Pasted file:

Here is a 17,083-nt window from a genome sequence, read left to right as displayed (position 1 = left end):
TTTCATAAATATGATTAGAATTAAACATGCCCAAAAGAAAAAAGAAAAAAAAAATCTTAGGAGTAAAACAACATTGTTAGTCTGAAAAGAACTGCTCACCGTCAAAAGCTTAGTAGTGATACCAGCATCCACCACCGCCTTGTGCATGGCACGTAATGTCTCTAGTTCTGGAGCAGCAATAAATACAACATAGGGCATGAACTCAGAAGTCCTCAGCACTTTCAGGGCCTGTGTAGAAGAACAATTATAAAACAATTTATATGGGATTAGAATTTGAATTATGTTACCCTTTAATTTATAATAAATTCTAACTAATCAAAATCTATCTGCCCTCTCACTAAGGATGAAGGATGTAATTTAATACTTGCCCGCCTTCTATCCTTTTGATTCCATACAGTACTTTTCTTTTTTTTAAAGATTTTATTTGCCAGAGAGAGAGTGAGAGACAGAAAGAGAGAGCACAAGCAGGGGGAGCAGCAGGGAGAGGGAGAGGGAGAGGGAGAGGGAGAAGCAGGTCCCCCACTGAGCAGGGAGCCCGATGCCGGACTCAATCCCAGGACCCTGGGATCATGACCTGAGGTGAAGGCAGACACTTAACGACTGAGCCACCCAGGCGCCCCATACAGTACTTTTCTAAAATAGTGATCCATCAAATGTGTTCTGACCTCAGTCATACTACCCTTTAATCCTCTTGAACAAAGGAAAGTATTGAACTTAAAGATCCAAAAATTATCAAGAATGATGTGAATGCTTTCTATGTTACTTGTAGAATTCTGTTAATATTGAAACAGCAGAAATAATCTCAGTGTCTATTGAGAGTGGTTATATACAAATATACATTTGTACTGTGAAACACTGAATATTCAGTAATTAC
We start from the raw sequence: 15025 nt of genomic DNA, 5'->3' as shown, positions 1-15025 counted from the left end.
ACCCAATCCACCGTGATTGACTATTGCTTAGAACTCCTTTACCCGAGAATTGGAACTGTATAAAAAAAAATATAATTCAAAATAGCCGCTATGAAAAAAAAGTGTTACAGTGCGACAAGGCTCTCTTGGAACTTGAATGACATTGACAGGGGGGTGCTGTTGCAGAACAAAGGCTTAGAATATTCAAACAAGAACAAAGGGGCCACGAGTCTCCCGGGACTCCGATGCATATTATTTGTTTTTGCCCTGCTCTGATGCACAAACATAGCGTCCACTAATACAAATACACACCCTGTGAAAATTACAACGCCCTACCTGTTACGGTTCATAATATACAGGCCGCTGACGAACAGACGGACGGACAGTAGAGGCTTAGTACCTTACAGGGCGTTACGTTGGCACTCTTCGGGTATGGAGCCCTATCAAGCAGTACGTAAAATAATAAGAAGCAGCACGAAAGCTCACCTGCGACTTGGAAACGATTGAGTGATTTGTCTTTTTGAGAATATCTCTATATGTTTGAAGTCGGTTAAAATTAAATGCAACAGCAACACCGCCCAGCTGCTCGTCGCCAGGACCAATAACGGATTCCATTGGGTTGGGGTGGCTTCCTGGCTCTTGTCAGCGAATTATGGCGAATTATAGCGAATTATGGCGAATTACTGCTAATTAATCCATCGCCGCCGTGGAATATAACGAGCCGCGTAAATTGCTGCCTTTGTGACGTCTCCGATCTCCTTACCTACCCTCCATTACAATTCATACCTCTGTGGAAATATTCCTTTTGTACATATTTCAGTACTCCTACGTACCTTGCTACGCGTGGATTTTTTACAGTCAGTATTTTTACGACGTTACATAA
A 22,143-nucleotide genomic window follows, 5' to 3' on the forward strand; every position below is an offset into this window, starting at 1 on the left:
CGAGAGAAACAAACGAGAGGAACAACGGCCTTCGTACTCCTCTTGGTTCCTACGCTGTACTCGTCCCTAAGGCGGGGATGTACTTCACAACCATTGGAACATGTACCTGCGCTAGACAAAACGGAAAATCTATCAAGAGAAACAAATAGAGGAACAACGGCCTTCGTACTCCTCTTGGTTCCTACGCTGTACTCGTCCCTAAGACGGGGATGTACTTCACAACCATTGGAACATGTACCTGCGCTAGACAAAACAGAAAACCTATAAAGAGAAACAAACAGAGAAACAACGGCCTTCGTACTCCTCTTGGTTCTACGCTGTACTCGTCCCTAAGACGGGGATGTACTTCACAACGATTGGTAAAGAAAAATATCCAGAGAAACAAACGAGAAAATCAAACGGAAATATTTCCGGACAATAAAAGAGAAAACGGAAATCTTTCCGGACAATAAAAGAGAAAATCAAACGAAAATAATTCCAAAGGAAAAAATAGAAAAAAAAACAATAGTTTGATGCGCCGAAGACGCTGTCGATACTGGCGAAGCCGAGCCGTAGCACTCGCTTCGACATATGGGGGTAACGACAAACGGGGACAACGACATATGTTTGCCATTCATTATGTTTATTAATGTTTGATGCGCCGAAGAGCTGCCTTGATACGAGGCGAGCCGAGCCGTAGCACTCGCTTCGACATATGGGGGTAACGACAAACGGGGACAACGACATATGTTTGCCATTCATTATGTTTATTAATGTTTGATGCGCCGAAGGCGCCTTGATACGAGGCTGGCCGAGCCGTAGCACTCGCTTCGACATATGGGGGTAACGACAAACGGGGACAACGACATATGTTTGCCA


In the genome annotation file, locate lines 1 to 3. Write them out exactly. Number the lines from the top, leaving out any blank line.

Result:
Here is a 17,083-nt window from a genome sequence, read left to right as displayed (position 1 = left end):
TTTCATAAATATGATTAGAATTAAACATGCCCAAAAGAAAAAAGAAAAAAAAAATCTTAGGAGTAAAACAACATTGTTAGTCTGAAAAGAACTGCTCACCGTCAAAAGCTTAGTAGTGATACCAGCATCCACCACCGCCTTGTGCATGGCACGTAATGTCTCTAGTTCTGGAGCAGCAATAAATACAACATAGGGCATGAACTCAGAAGTCCTCAGCACTTTCAGGGCCTGTGTAGAAGAACAATTATAAAACAATTTATATGGGATTAGAATTTGAATTATGTTACCCTTTAATTTATAATAAATTCTAACTAATCAAAATCTATCTGCCCTCTCACTAAGGATGAAGGATGTAATTTAATACTTGCCCGCCTTCTATCCTTTTGATTCCATACAGTACTTTTCTTTTTTTTAAAGATTTTATTTGCCAGAGAGAGAGTGAGAGACAGAAAGAGAGAGCACAAGCAGGGGGAGCAGCAGGGAGAGGGAGAGGGAGAGGGAGAGGGAGAAGCAGGTCCCCCACTGAGCAGGGAGCCCGATGCCGGACTCAATCCCAGGACCCTGGGATCATGACCTGAGGTGAAGGCAGACACTTAACGACTGAGCCACCCAGGCGCCCCATACAGTACTTTTCTAAAATAGTGATCCATCAAATGTGTTCTGACCTCAGTCATACTACCCTTTAATCCTCTTGAACAAAGGAAAGTATTGAACTTAAAGATCCAAAAATTATCAAGAATGATGTGAATGCTTTCTATGTTACTTGTAGAATTCTGTTAATATTGAAACAGCAGAAATAATCTCAGTGTCTATTGAGAGTGGTTATATACAAATATACATTTGTACTGTGAAACACTGAATATTCAGTAATTAC
We start from the raw sequence: 15025 nt of genomic DNA, 5'->3' as shown, positions 1-15025 counted from the left end.